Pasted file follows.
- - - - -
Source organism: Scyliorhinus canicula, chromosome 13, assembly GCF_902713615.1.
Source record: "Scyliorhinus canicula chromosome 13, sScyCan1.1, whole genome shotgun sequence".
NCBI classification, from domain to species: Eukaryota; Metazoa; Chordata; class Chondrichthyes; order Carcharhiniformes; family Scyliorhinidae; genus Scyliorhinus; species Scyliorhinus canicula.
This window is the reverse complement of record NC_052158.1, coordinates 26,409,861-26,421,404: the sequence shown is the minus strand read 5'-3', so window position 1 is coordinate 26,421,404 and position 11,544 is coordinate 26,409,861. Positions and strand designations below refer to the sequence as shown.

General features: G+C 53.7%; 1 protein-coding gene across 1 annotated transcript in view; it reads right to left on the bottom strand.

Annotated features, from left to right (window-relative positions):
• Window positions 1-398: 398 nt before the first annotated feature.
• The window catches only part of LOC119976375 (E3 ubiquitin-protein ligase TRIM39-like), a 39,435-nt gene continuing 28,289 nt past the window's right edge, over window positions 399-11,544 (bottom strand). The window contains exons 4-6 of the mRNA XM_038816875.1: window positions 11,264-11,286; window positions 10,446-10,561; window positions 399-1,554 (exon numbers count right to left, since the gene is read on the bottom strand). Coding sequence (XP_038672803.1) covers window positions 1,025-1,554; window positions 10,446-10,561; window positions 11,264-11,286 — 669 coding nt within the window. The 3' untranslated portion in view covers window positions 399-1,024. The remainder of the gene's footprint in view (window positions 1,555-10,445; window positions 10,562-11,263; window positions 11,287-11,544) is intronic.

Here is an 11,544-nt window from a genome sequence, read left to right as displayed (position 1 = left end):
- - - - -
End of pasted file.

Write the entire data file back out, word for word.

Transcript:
Source organism: Scyliorhinus canicula, chromosome 13, assembly GCF_902713615.1.
Source record: "Scyliorhinus canicula chromosome 13, sScyCan1.1, whole genome shotgun sequence".
NCBI classification, from domain to species: Eukaryota; Metazoa; Chordata; class Chondrichthyes; order Carcharhiniformes; family Scyliorhinidae; genus Scyliorhinus; species Scyliorhinus canicula.
This window is the reverse complement of record NC_052158.1, coordinates 26,409,861-26,421,404: the sequence shown is the minus strand read 5'-3', so window position 1 is coordinate 26,421,404 and position 11,544 is coordinate 26,409,861. Positions and strand designations below refer to the sequence as shown.

General features: G+C 53.7%; 1 protein-coding gene across 1 annotated transcript in view; it reads right to left on the bottom strand.

Annotated features, from left to right (window-relative positions):
• Window positions 1-398: 398 nt before the first annotated feature.
• The window catches only part of LOC119976375 (E3 ubiquitin-protein ligase TRIM39-like), a 39,435-nt gene continuing 28,289 nt past the window's right edge, over window positions 399-11,544 (bottom strand). The window contains exons 4-6 of the mRNA XM_038816875.1: window positions 11,264-11,286; window positions 10,446-10,561; window positions 399-1,554 (exon numbers count right to left, since the gene is read on the bottom strand). Coding sequence (XP_038672803.1) covers window positions 1,025-1,554; window positions 10,446-10,561; window positions 11,264-11,286 — 669 coding nt within the window. The 3' untranslated portion in view covers window positions 399-1,024. The remainder of the gene's footprint in view (window positions 1,555-10,445; window positions 10,562-11,263; window positions 11,287-11,544) is intronic.

Here is an 11,544-nt window from a genome sequence, read left to right as displayed (position 1 = left end):